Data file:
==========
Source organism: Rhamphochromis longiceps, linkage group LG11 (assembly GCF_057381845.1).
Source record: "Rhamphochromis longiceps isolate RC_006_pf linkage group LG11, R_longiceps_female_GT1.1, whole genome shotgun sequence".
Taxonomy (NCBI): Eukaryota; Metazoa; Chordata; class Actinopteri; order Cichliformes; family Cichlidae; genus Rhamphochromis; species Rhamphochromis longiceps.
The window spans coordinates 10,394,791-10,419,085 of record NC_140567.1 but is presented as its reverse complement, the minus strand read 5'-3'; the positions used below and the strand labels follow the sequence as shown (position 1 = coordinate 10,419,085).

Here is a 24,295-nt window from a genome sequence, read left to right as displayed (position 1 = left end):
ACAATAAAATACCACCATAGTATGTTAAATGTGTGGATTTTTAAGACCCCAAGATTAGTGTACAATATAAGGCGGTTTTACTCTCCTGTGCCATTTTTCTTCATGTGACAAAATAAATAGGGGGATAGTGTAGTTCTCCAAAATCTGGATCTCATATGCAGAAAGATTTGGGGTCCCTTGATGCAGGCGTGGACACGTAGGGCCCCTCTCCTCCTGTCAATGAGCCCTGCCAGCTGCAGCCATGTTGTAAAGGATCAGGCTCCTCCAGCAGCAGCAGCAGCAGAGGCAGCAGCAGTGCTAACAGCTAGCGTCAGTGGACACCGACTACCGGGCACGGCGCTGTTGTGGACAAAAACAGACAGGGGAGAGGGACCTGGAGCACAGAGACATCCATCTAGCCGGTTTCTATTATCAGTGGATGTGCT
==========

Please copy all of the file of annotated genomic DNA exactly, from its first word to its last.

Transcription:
Source organism: Rhamphochromis longiceps, linkage group LG11 (assembly GCF_057381845.1).
Source record: "Rhamphochromis longiceps isolate RC_006_pf linkage group LG11, R_longiceps_female_GT1.1, whole genome shotgun sequence".
Taxonomy (NCBI): Eukaryota; Metazoa; Chordata; class Actinopteri; order Cichliformes; family Cichlidae; genus Rhamphochromis; species Rhamphochromis longiceps.
The window spans coordinates 10,394,791-10,419,085 of record NC_140567.1 but is presented as its reverse complement, the minus strand read 5'-3'; the positions used below and the strand labels follow the sequence as shown (position 1 = coordinate 10,419,085).

Here is a 24,295-nt window from a genome sequence, read left to right as displayed (position 1 = left end):
ACAATAAAATACCACCATAGTATGTTAAATGTGTGGATTTTTAAGACCCCAAGATTAGTGTACAATATAAGGCGGTTTTACTCTCCTGTGCCATTTTTCTTCATGTGACAAAATAAATAGGGGGATAGTGTAGTTCTCCAAAATCTGGATCTCATATGCAGAAAGATTTGGGGTCCCTTGATGCAGGCGTGGACACGTAGGGCCCCTCTCCTCCTGTCAATGAGCCCTGCCAGCTGCAGCCATGTTGTAAAGGATCAGGCTCCTCCAGCAGCAGCAGCAGCAGAGGCAGCAGCAGTGCTAACAGCTAGCGTCAGTGGACACCGACTACCGGGCACGGCGCTGTTGTGGACAAAAACAGACAGGGGAGAGGGACCTGGAGCACAGAGACATCCATCTAGCCGGTTTCTATTATCAGTGGATGTGCT